5 Things That Will Surprise You About Madrid

Madrid is a wonderful city which is a part of one of the most culturally fascinating countries in the world, Spain. It’s not all tapas and sangria, either (although these things are obviously fabulous). So, what are some of the less commonly known aspects of this amazing capital city?


There’s A World Class Theme Park

Parque Warner Madrid (or Warner Bros Movie World Madrid, for non native speakers), is an incredible theme park spanning thousands of square feet, about 25km from Madrid’s centre. It was opened in 2002 as part of the popular Six Flags chain, but it’s now operated by Time Warner. When you think of Spanish theme parks, you tend to think of small water parks. Whilst this one has expanded recently to include water rides, it’s got some internationally recognised movie themed rides, including Batman, Superman and Scooby Doo.


Parque Warner Madrid 005“ (CC BY 2.0) by  Roller Coaster Philosophy 


Blackjack Originated in Madrid

… Sort of. The game of 21 was the game to precede blackjack, and its first even written reference was by Miguel De Cervantes, who was actually from Madrid himself. Cervantes was a gambler, and may well have enjoyed this game just like the characters in his books; of which his most famous was Don Quixote. Of course, back then he wouldn’t have been playing Blackjack online, like you can now. Things were very different in the old days, but they still knew how to have a good time!


Madrid Is Home to Spain’s Largest Airport

Madrid Barajas airport is located just 12km from the city centre of Madrid, and is indeed the country’s largest. In terms of world traffic, it’s Europe’s fifth busiest airport, and it ranks in the top 15 in the entire world. This just proves how much of an international hub Madrid really is. The airport boasts four terminals, and was recently renamed Adolfo Suárez Madrid-Barajas in 2014.


Everyone in Madrid Is A Cat

Erm… yes. You read that right. Let’s explain! So way back in the 11th Century, the city was under Arabic invasion. The historic legend goes that the troops of the King at the time were ridiculously agile; climbing the wall gates to surprise their enemy. One soldier managed to climb all the way down a wall using his dagger as a foothold. This was incredibly impressive, as he managed to get down unnoticed, and switch the Moorish flag for the Spanish/Christian one. He did this with the grace and agility of a stealthy cat, and so ever since, the residents have been known as ‘gatos’, which means ’cats’ in Spanish!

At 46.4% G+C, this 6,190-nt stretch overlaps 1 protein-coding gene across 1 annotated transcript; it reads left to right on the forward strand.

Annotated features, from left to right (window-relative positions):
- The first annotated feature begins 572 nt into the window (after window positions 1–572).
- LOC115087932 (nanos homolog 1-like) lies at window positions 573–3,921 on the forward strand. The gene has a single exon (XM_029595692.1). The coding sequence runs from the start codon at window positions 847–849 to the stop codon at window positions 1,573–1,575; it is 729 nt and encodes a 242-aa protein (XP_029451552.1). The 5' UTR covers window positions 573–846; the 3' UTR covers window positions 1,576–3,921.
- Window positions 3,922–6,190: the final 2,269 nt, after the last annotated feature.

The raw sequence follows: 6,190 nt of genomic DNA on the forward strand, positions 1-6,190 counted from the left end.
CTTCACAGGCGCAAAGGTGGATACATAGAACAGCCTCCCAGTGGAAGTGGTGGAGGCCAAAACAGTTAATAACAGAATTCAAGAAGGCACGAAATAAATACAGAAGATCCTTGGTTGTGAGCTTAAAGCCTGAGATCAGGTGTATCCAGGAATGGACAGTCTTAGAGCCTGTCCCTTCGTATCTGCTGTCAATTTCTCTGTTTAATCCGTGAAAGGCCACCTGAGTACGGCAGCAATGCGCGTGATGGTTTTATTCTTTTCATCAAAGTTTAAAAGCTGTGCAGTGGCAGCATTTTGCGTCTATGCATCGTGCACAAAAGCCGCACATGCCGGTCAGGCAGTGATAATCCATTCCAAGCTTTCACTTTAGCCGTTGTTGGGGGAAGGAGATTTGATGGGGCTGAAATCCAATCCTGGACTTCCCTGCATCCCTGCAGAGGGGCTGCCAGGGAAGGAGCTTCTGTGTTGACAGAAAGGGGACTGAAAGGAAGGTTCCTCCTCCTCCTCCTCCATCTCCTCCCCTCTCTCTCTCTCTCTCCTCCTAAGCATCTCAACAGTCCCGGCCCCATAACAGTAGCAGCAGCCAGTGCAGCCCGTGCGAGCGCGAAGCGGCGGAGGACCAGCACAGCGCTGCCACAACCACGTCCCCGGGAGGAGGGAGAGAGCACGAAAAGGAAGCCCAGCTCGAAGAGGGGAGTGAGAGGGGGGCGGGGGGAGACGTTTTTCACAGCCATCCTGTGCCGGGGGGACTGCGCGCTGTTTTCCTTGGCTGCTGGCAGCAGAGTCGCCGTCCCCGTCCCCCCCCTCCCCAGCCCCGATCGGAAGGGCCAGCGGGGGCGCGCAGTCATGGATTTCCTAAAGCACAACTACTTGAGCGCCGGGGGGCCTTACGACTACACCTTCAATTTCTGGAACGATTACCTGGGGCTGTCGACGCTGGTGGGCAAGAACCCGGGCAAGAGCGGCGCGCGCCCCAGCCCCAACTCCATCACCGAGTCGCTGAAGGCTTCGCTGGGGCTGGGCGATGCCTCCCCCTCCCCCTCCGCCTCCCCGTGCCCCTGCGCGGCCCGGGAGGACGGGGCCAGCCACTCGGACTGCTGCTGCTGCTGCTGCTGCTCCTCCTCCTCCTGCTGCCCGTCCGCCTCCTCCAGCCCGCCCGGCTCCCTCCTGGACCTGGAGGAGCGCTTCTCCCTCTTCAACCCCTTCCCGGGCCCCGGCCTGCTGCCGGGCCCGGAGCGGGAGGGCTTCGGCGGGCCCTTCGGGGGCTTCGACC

Norwegian cat“ (CC BY 2.0) by  Moyan_Brenn 


Madrid Is Home to Picasso’s Guernica

Throughout the art world, the Guernica is widely renowned as the most emotionally evocative piece in history. Hanging in the Museo Nacional Centro De Arte Reina Sofia in Madrid, it’s provoked huge discussion and recognition onto one of the darkest aspects of the country’s past – the civil war. The painting’s depictions are staggering and thought-provoking, just like the horrors of the war itself. The treatment of the Basque region in the bombing of Guernica is something that Picasso wanted to expose, although there lies a faint glimmer of hope in his portrayal. The painting itself is a must see for fans of both culture and history – it’s inspired songs, study and debate for decades, and is as complex as the conflict itself.

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